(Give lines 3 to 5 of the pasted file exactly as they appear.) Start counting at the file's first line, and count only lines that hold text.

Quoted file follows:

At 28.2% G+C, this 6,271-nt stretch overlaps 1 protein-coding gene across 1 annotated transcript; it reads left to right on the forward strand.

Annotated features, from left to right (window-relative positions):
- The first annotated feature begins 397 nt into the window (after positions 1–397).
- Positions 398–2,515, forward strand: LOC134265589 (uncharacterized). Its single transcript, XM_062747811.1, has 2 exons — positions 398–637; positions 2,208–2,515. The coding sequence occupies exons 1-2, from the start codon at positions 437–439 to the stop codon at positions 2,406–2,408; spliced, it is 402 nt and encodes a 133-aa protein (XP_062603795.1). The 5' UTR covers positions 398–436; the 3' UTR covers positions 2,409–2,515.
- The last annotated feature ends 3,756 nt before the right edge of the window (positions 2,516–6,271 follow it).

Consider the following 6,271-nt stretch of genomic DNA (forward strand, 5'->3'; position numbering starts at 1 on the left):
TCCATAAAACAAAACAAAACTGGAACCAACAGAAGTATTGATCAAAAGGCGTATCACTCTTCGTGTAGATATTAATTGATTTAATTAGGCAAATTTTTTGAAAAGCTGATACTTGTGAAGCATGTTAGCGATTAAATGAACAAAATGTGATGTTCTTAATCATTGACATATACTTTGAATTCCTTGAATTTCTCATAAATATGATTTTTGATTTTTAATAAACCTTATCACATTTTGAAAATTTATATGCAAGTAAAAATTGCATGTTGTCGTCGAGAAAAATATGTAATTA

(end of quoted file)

- The first annotated feature begins 397 nt into the window (after positions 1–397).
- Positions 398–2,515, forward strand: LOC134265589 (uncharacterized). Its single transcript, XM_062747811.1, has 2 exons — positions 398–637; positions 2,208–2,515. The coding sequence occupies exons 1-2, from the start codon at positions 437–439 to the stop codon at positions 2,406–2,408; spliced, it is 402 nt and encodes a 133-aa protein (XP_062603795.1). The 5' UTR covers positions 398–436; the 3' UTR covers positions 2,409–2,515.
- The last annotated feature ends 3,756 nt before the right edge of the window (positions 2,516–6,271 follow it).